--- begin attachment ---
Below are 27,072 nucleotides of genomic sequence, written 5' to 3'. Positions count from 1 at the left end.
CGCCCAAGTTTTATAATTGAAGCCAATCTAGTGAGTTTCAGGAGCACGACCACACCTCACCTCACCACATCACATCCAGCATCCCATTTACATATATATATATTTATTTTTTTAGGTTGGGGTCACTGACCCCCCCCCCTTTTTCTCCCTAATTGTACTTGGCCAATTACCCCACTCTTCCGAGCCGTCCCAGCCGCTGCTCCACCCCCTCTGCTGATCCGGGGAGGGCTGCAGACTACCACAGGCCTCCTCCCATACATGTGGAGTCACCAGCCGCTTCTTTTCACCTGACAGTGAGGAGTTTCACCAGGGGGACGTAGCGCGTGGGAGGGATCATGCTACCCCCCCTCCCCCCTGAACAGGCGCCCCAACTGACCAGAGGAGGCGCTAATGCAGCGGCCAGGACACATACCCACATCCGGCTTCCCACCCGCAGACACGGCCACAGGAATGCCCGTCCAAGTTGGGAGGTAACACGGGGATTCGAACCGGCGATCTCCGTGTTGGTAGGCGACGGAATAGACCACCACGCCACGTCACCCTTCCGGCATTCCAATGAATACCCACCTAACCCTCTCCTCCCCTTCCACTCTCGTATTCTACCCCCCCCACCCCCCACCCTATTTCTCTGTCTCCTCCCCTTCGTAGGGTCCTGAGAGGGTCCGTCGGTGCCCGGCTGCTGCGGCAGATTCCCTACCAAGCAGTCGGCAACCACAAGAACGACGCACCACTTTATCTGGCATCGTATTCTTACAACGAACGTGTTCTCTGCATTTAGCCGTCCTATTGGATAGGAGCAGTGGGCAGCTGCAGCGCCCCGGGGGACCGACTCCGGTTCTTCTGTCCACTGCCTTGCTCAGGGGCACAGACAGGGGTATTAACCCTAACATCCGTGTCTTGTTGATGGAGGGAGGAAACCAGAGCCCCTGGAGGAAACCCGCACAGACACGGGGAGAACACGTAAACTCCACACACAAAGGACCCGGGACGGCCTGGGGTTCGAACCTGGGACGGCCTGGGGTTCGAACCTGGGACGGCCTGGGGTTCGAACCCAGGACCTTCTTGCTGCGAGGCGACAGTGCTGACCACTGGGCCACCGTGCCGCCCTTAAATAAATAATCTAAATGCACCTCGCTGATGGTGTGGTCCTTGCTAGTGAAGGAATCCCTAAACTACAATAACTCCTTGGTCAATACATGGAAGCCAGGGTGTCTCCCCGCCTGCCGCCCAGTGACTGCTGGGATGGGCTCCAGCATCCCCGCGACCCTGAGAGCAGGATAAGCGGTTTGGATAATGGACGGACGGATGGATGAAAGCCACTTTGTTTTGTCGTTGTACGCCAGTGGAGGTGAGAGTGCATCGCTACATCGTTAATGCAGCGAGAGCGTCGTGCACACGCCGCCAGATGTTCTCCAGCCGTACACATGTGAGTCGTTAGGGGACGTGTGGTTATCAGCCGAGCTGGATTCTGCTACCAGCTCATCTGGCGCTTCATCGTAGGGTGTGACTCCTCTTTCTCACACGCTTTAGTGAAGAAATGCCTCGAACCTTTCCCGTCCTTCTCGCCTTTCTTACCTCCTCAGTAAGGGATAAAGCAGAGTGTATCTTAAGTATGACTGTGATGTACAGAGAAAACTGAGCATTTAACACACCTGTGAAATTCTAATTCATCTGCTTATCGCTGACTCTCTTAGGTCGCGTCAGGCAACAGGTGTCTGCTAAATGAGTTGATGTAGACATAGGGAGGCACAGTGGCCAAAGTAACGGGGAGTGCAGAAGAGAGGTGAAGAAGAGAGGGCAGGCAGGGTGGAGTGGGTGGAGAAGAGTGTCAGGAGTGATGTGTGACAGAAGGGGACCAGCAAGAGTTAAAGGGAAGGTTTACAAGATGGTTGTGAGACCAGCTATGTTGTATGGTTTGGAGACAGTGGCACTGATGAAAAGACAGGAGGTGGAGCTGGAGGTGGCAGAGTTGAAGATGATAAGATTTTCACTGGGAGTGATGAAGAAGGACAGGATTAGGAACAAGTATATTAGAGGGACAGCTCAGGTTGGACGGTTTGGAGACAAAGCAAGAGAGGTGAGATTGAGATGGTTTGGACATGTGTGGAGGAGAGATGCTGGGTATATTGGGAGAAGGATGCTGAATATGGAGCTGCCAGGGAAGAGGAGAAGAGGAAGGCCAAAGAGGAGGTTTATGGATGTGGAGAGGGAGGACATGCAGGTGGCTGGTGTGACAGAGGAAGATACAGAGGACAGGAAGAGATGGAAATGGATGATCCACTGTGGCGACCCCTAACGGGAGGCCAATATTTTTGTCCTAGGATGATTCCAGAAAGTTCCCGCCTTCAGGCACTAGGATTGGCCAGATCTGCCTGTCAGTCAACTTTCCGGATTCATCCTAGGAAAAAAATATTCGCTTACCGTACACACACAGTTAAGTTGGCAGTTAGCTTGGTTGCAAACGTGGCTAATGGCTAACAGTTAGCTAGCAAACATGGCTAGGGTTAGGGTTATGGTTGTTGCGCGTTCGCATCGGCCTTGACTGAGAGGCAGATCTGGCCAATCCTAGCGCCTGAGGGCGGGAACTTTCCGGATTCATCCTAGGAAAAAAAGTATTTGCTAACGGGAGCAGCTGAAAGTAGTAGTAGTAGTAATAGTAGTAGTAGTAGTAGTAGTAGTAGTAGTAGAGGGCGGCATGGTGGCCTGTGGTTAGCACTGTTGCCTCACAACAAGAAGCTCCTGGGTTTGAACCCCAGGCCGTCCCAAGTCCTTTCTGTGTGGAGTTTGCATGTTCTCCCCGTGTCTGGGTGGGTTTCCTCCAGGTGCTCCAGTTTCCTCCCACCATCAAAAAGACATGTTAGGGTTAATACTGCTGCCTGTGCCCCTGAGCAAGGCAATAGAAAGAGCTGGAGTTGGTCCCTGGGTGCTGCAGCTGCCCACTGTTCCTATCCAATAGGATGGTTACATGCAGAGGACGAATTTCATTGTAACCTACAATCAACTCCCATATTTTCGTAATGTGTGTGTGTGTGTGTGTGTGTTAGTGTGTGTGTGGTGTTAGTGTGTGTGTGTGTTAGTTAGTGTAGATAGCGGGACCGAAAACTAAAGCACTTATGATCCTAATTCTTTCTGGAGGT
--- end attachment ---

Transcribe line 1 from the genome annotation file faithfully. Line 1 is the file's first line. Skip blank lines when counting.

Below are 27,072 nucleotides of genomic sequence, written 5' to 3'. Positions count from 1 at the left end.